BCW: My mom dreamed of being a mother. In high school she planned on having ten kids. She settled for four. Mothering is one of her most beautiful skills; she relates to children in such a tender way. Mothering, for her, (I think) is far removed from anything political, unless it comes from a politics of love—but I’d have to ask her more about that.

KS: Joyce encouraged us to call her by her first name, never identifying exclusively as a mother. She outlawed people who weren’t her kids calling her “mom” and wondered aloud why women would tolerate this from their husbands. I know she wasn’t interested in being a “mother-in-law,” technically speaking, because she didn’t like the idea of her daughters getting married. This really bothered me as a kid. “What? What do you mean? Why wouldn’t you want that?” It made me defensive. Why wouldn’t I get married? I am perfectly normal. “Well, god, I mean of course I want you to have a partner, to be in love, to be happy. I don’t think you need to get married for those things.” “Well, I’m getting married.” “That’s fine, Kath.” And later, “My kids are so conservative. Where do you get it from?” I wonder now if this moment offers a glimpse into some latent queerness in my childhood self. Perhaps my defensiveness came from a vague sense that something was wrong with me, that I wasn’t really marriage material. I wonder what Joyce thought of this exchange—we never discussed it again, and we never talked about my queerness while she was alive.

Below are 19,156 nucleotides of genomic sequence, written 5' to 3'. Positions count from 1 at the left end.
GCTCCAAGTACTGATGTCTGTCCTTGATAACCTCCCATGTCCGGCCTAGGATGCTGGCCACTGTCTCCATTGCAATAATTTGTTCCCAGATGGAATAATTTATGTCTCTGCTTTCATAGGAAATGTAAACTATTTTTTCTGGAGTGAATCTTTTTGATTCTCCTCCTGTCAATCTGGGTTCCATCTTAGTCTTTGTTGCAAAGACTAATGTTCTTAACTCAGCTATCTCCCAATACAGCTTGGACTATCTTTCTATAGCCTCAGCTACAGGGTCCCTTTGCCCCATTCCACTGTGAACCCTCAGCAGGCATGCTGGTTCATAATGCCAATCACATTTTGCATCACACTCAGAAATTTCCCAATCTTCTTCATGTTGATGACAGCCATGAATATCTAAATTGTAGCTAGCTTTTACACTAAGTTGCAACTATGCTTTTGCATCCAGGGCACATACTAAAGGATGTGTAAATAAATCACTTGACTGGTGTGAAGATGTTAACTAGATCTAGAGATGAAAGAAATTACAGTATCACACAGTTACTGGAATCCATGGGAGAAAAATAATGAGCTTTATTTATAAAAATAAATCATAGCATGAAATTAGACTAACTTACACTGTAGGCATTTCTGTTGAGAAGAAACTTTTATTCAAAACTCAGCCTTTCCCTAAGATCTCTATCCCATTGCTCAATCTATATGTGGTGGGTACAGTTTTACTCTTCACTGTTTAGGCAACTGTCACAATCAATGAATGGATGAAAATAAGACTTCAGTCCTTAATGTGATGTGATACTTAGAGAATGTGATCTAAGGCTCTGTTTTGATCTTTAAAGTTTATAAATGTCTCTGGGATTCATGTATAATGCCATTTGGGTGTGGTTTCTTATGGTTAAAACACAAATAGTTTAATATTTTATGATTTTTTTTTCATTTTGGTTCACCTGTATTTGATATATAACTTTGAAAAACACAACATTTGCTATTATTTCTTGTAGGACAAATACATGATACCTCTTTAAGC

BCW: My queer feelings seemed too complicated to properly explain to my family. This combined with my fear of confrontation and talking about personal stuff meant that I didn’t come out to my mom in a kind or sensitive way. I didn’t really ”come out” to her at all. Queer is a word that my mom is very uncomfortable with. Her discomfort with the word pairs well with her strong dislike for teasing, bullying, and anything mean. She was confused and hurt when she discovered that I was willfully being called queer. My mom and I have since debriefed and worked through the word queer together—coming to a common understanding of how it operates in my life. My relationship with my mother is enabled by a particular social context. My young, white, middle class parents identify with dominant liberal values, which include accepting gay people. So, of course my mom and I were able to work it out. What’s interesting here is not my coming out story, per se, but rather the possibilities born out of having people you love meet. A neat part of introducing Kath to my family was having the opportunity to have these conversations with my mom. Without Kath around, there wasn’t anything concrete to centre a discussion of my queerness around. Without Kath, my queer self didn’t appear all that believable. Having these two intimates, my mother and my girlfriend, share space was a way that I could introduce my family to another aspect of myself.